What’s Yesterday about?
Struggling singer-songwriter Jack Malik gets into an accident during a worldwide blackout. He wakes up the next morning to find the world exactly the same, with one exception: The Beatles never existed.
Is it any good? (Grade: B)
It’s a testament to the strength of original storytelling when one filmmaker is able to come up with a premise so good that people will go see it based on that alone. That was exactly the case for me when I watched the trailer for Yesterday and found a story that intrigued me and made me want to see it. While Yesterday is a great feel-good comedy, it doesn’t quite reach its full potential.
Yes, while writer Richard Curtis and director Danny Boyle are conceptually flawless with Yesterday, as it goes into its second and third acts, the film struggles to do right by its original premise. It runs into familiar plot points and characterizations that threaten to make Yesterday your run-of-the-mill musical flick. Curtis and Boyle keep the familiarities to a minimum, but they still made certain parts feel tired and stale. Curtis’s dialogue and comedic writing is outstanding throughout, but in an effort to explore this alternate world, he raises questions that are never answered, and they’re not the kind you’d want to leave open-ended. I doubt that Curtis intended to leave them unanswered, yet that made the situation more confusing. If that’s the case, why ask the questions to begin with? Thankfully, the problems with Yesterday don’t undermine the great things it has to offer.
In his feature film debut, Himesh Patel hits the ground running as Jack Malik. You believe him as this struggling musician who can’t work it out, no matter how passionate he is about music. Patel captured genuine sincerity remarkably well for a feature debut. The more I got to know the character, the more I related to him. I understood the character’s passion for music, and I was invested in his journey throughout the film as he learns what it truly means live a successful life. Patel proved himself to be a talented singer as his performances of The Beatles’ songs were executed so well that I felt as if I was listening to the original versions. Malik’s romance with Ellie Appleton, played by Lily James, was sappy—this is a film written by Richard Curtis, after all. However, the important distinction to make is that it’s the kind that didn’t come across as annoying or superfluous. Instead, there was palpable chemistry between the actors and they bought into the relationship their characters shared, benefiting the story altogether.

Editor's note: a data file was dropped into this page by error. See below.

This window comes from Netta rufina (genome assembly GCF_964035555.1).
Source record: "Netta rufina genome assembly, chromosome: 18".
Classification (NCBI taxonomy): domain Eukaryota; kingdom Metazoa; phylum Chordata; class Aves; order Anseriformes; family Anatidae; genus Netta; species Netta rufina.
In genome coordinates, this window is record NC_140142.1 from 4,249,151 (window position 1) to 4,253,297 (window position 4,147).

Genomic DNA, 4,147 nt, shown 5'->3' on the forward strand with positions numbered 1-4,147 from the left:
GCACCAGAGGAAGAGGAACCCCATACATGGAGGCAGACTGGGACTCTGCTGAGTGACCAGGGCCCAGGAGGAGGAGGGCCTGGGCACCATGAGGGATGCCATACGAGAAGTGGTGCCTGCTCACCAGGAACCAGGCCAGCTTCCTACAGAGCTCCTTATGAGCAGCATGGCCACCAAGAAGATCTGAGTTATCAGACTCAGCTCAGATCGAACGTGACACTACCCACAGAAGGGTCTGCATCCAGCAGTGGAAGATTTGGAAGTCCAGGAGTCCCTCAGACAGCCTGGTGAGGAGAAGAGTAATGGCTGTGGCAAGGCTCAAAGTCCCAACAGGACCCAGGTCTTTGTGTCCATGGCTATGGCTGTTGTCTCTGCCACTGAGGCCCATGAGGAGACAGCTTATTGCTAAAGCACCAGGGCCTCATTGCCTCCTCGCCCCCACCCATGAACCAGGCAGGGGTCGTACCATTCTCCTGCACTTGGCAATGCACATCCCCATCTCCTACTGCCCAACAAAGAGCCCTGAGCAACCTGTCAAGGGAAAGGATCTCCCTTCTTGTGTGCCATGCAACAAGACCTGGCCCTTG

The comedy in Yesterday is another one of its strengths. Jack’s reaction to The Beatles’ disappearance was pure gold and had me laughing hysterically. This laughter was later continued when it’s gradually revealed throughout the film that The Beatles is not the only thing missing from the world. I dare not reveal what is also missing, but let’s just say that you’re in for a surprise. Ed Sheeran makes an appearance as himself and the film pokes fun at his musical style, which is made funnier when the songwriter joins in on the joke. The only bit of the comedy that didn’t work was Kate McKinnon’s manager character. Her attempts at humor fell flat, coming across as irritating rather than witty. She either needed to improve her jokes or play the role completely serious, which also could’ve led to more jokes.
In all, Yesterday may not be a straight home run, but it is worth seeing. The film is a love letter to The Beatles and highlights how and why the band’s music made an impact that has lasted for so long. Longtime fans of the band will enjoy the celebration, while potential new fans will be encouraged to check out their music immediately after leaving the cinema.
Is it okay for kids? (Rated PG-13)
The mature content in Yesterday primarily consists of profanity and drinking. Though the use of profanity is infrequent, there are some S-words, A-words, SOBs, GDs, and a cut off F-word, plus some English slang. Adults party, drink various kinds of alcohol, and act drunk afterward. There’s a running gag where Jack asks for a Coke beverage and people think he’s asking for drugs, which is only funny when you understand the context. There’s a similar gag involving cigarettes, but, again, is only funny in the film.
Jack and Ellie share a long-lasting friendship with one another. They talk about taking the next step and bring up sex, but ultimately decide to wait until they’re committed to one another to avoid a possible one-night stand. There’s only one violent scene in the movie and that’s the early one in which Jack is hit by a bus, setting off this whole story. He’s banged up bad and loses two of his front teeth, but it’s not too graphic and he gets implants soon after. Children eight and up could be okay to watch this film, depending on what they are able to handle.
Any worthwhile messages?
Jack’s story involves themes of courage (Deuteronomy 31: 6), honesty (Romans 12:17), and integrity (Proverbs 20:7). While he makes choices that may be temporarily awkward or uncomfortable for him, they prove to be the right choices in the long run.
With that said, the premise of this movie involves Jack claiming ownership of songs that he did not create, but he appropriately feels conflicted about it. Granted, he wants to be famous and make money, but for him, bringing these songs back is only to allow people to enjoy them once more and to make sure they’re not forgotten. He’s a respectable and appropriately complicated character that people can understand and root for.
Ellie makes similar choices based on integrity. She refuses to join Jack to America to work on his music because she does not want to disappoint the students she teaches. Jack’s parents and friends are thoughtful and kind. They sometimes tease, but they mean well and look out for his best interests.